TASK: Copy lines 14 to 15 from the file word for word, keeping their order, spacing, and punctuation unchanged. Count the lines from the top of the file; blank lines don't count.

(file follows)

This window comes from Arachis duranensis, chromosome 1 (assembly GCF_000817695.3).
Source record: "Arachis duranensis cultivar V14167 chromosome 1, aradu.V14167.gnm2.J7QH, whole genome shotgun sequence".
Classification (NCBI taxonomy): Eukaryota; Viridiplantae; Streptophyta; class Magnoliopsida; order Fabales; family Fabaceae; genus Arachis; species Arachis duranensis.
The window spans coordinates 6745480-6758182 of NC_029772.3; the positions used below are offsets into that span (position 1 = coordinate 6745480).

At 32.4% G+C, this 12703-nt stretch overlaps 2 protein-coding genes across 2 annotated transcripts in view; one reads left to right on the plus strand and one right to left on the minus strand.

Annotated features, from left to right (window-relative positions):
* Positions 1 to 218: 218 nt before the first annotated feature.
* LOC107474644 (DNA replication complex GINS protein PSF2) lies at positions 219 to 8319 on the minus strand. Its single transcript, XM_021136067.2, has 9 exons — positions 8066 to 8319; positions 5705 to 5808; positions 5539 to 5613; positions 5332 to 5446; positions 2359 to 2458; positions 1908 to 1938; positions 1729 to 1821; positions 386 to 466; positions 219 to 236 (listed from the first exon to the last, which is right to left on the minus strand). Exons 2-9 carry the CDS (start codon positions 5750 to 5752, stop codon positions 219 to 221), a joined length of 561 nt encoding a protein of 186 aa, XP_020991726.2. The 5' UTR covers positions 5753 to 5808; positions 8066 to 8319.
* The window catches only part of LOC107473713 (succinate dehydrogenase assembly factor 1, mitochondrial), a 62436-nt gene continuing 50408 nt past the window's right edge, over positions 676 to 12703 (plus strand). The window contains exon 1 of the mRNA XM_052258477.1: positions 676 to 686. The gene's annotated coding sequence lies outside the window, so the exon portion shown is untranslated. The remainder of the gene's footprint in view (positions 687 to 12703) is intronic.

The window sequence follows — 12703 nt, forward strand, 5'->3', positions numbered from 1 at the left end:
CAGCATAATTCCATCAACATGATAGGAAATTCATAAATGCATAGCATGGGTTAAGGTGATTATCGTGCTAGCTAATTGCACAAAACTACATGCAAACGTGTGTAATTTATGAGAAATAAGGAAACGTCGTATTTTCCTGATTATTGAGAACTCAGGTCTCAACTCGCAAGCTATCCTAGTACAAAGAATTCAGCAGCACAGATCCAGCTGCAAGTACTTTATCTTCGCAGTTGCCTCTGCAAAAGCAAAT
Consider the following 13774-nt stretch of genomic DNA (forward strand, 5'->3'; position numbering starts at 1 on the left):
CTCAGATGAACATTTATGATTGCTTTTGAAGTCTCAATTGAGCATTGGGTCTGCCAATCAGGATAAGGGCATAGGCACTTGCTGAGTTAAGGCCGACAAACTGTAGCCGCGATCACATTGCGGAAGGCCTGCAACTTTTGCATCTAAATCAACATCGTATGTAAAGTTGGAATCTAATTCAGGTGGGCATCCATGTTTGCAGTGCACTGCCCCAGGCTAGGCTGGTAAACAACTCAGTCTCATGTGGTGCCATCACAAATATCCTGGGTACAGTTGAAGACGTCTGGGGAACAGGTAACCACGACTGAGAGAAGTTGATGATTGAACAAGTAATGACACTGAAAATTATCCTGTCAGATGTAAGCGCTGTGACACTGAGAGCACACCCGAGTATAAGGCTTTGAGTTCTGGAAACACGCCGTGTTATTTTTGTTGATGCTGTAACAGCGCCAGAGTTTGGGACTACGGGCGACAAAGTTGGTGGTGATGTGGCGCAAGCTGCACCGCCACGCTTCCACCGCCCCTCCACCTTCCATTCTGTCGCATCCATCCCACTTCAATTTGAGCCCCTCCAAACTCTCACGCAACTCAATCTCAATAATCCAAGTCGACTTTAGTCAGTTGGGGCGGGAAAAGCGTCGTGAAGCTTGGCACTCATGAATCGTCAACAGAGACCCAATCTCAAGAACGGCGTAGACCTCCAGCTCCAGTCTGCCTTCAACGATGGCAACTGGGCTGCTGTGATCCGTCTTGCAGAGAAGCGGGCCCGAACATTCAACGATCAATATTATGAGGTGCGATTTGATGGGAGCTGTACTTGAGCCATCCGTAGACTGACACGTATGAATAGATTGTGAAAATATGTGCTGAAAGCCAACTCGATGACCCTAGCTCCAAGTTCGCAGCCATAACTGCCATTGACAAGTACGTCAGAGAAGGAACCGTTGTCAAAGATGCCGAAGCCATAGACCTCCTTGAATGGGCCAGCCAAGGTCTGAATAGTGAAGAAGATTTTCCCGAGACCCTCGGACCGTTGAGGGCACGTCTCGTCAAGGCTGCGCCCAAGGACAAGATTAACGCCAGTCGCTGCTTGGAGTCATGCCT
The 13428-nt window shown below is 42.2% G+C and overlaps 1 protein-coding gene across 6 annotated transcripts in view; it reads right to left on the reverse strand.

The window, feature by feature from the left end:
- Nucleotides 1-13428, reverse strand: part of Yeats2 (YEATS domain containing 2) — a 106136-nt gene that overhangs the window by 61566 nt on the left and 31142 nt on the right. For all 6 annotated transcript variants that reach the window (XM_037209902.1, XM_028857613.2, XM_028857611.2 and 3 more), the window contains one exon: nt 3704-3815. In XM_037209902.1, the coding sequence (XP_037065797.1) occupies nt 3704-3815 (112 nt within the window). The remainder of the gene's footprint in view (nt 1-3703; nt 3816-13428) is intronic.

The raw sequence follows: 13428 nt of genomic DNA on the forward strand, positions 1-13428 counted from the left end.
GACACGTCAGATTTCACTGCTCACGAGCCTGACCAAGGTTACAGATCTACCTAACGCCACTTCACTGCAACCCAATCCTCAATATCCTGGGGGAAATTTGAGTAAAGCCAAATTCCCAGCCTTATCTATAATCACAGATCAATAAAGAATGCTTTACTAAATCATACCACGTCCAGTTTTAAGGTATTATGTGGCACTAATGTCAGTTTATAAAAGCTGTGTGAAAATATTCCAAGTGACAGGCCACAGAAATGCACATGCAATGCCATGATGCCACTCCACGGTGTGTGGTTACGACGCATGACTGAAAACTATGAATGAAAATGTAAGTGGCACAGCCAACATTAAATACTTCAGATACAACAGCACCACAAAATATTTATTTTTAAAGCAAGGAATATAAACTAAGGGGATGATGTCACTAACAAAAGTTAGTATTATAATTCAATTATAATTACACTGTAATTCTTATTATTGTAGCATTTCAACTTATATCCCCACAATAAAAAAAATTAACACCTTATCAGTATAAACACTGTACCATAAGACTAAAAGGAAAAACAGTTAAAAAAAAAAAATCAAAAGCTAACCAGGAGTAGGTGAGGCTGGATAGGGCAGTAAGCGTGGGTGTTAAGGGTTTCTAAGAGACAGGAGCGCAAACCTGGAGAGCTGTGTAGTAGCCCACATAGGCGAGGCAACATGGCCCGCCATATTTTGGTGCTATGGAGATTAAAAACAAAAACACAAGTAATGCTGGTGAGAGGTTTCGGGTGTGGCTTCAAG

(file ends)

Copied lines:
The 13428-nt window shown below is 42.2% G+C and overlaps 1 protein-coding gene across 6 annotated transcripts in view; it reads right to left on the reverse strand.

The window, feature by feature from the left end: